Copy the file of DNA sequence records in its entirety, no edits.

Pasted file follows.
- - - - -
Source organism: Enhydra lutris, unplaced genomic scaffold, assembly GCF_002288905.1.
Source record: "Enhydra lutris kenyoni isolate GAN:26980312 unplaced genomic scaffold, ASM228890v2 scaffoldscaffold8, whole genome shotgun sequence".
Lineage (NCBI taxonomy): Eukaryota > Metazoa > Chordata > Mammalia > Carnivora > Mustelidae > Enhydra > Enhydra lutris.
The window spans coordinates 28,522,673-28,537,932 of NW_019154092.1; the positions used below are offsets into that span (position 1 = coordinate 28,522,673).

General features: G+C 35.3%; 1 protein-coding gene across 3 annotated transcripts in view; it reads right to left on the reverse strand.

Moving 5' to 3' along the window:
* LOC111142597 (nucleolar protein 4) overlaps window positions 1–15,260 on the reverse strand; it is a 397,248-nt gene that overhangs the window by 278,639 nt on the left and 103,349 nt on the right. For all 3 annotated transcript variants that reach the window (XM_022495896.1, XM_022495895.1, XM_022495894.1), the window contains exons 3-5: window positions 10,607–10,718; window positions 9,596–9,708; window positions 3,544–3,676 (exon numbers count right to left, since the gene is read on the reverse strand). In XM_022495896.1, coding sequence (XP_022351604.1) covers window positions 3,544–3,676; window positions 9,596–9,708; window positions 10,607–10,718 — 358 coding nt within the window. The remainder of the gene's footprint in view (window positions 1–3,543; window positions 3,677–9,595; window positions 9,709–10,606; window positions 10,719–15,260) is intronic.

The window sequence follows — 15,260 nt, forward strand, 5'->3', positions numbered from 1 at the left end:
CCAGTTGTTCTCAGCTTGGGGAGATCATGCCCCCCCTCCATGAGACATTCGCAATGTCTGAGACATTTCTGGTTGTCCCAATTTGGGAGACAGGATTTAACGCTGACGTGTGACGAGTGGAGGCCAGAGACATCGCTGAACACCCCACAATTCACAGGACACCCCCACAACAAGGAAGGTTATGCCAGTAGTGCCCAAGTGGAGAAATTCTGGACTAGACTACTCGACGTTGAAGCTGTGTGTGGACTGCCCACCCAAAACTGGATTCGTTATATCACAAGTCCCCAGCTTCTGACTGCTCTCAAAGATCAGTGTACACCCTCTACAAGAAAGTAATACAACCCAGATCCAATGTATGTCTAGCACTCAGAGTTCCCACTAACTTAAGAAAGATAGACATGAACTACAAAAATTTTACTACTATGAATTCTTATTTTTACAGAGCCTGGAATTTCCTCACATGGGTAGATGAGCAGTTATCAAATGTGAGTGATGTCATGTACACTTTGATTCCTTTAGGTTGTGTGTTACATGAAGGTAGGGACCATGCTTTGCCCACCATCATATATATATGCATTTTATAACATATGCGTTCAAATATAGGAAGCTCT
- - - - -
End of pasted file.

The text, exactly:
Source organism: Enhydra lutris, unplaced genomic scaffold, assembly GCF_002288905.1.
Source record: "Enhydra lutris kenyoni isolate GAN:26980312 unplaced genomic scaffold, ASM228890v2 scaffoldscaffold8, whole genome shotgun sequence".
Lineage (NCBI taxonomy): Eukaryota > Metazoa > Chordata > Mammalia > Carnivora > Mustelidae > Enhydra > Enhydra lutris.
The window spans coordinates 28,522,673-28,537,932 of NW_019154092.1; the positions used below are offsets into that span (position 1 = coordinate 28,522,673).

General features: G+C 35.3%; 1 protein-coding gene across 3 annotated transcripts in view; it reads right to left on the reverse strand.

Moving 5' to 3' along the window:
* LOC111142597 (nucleolar protein 4) overlaps window positions 1–15,260 on the reverse strand; it is a 397,248-nt gene that overhangs the window by 278,639 nt on the left and 103,349 nt on the right. For all 3 annotated transcript variants that reach the window (XM_022495896.1, XM_022495895.1, XM_022495894.1), the window contains exons 3-5: window positions 10,607–10,718; window positions 9,596–9,708; window positions 3,544–3,676 (exon numbers count right to left, since the gene is read on the reverse strand). In XM_022495896.1, coding sequence (XP_022351604.1) covers window positions 3,544–3,676; window positions 9,596–9,708; window positions 10,607–10,718 — 358 coding nt within the window. The remainder of the gene's footprint in view (window positions 1–3,543; window positions 3,677–9,595; window positions 9,709–10,606; window positions 10,719–15,260) is intronic.

The window sequence follows — 15,260 nt, forward strand, 5'->3', positions numbered from 1 at the left end:
CCAGTTGTTCTCAGCTTGGGGAGATCATGCCCCCCCTCCATGAGACATTCGCAATGTCTGAGACATTTCTGGTTGTCCCAATTTGGGAGACAGGATTTAACGCTGACGTGTGACGAGTGGAGGCCAGAGACATCGCTGAACACCCCACAATTCACAGGACACCCCCACAACAAGGAAGGTTATGCCAGTAGTGCCCAAGTGGAGAAATTCTGGACTAGACTACTCGACGTTGAAGCTGTGTGTGGACTGCCCACCCAAAACTGGATTCGTTATATCACAAGTCCCCAGCTTCTGACTGCTCTCAAAGATCAGTGTACACCCTCTACAAGAAAGTAATACAACCCAGATCCAATGTATGTCTAGCACTCAGAGTTCCCACTAACTTAAGAAAGATAGACATGAACTACAAAAATTTTACTACTATGAATTCTTATTTTTACAGAGCCTGGAATTTCCTCACATGGGTAGATGAGCAGTTATCAAATGTGAGTGATGTCATGTACACTTTGATTCCTTTAGGTTGTGTGTTACATGAAGGTAGGGACCATGCTTTGCCCACCATCATATATATATGCATTTTATAACATATGCGTTCAAATATAGGAAGCTCT